Four Questions Series: Joe Kachelski, CEO, WISHIN
For our latest Four Questions Series, we sat down with Joe Kachelski, CEO of the Wisconsin Statewide Health Information Network (WISHIN), to get his thoughts on value-based care, challenges he’s seeing in the healthcare space, along with how PatientPing has helped make an impact since partnering with WISHIN earlier this year.
WISHIN is an independent not-for-profit organization which works to successfully provide health information technology to patients and caregivers through its statewide health information network. WISHIN’s existing network consists of physicians, clinics, hospitals, pharmacies, clinical laboratories, and health plans located throughout Wisconsin.
1. What are some of the challenges seen in the shift toward value-based care?
There are many challenges regarding this shift, but I will focus on three.
The first challenge is acknowledging that the shift is happening, and that the trend is going to continue. Reasonable people can disagree about how pervasive the change will be and how quickly it will proceed, but there’s little doubt the pendulum is swinging in that direction.
Secondly, visibility into clinical encounters that occur beyond the four walls of the risk-taking system is critical. We know that patients are mobile and that they often can and do receive care outside the network. Success in value-based care hinges on effective care coordination when such encounters occur. That means (1) timely awareness of the episode and (2) ready access to actionable clinical information to help ensure a successful outcome. Claims data is of little value if the opportunity to coordinate care occurred weeks or even months in the past.
Finally, the formerly bright lines between the payer and provider realms are becoming blurred as time goes on. Each side of the equation is taking on risk, and providers and payers are sometimes sharing care coordination and care management responsibilities. It only makes sense that each party has access to the same information when carrying out these functions.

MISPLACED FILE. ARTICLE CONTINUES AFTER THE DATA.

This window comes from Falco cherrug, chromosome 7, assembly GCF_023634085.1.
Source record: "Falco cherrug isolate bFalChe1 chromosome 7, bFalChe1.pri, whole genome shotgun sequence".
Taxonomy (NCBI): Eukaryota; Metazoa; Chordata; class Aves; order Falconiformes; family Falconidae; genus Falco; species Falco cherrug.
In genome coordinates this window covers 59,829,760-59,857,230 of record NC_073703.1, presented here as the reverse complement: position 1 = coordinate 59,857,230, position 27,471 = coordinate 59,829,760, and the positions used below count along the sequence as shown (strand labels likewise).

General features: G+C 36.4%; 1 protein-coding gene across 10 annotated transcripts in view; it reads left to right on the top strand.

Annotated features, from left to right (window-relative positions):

2. What value do care coordination tools offer in today’s healthcare environment?
More information is better, but it must be easily accessible and actionable. Above all, individuals need to know that the information exists.
Tools that facilitate collaboration, coordination, and visibility into healthcare encounters elsewhere are essential. Unfortunately, information silos are nowhere near extinct; there are “blind spots” in many places along the care continuum, and fax machines continue to be ubiquitous.
WISHIN’s vision is that WISHIN Pulse, the statewide community health record, can serve as a one-stop shop, a common care-coordination foundation that enables the best-informed care for all patients, wherever and whenever they intersect with the care-delivery system.
3. Where does PatientPing make the most impact?
WISHIN’s partnership with PatientPing extends WISHIN’s capabilities in two respects. First, PatientPing can push real-time capable, highly-configurable notifications to providers and payers, and integrate seamlessly with the WISHIN Pulse community health record for additional clinical context about the encounter and the patient’s clinical history. Second, PatientPing has experience and expertise in engaging and connecting ancillary providers, most notably post-acute and home care, to extend the reach of the WISHIN network.
4. Why did you choose to partner with PatientPing?
Beyond the reasons stated above, PatientPing’s national network was attractive. Many WISHIN clients want to be aware of “snowbirds” and other encounters beyond Wisconsin’s border. In addition, PatientPing was supportive and enthusiastic about WISHIN’s desire to embed a single-sign-on link to the WISHIN Pulse community health record in notifications involving Wisconsin patients. This allows WISHIN and PatientPing to work seamlessly together to deliver value to our clients and ultimately do what’s best for the patient.
Thanks so much, for these insights, Joe! Read more about our partnership with WISHIN here.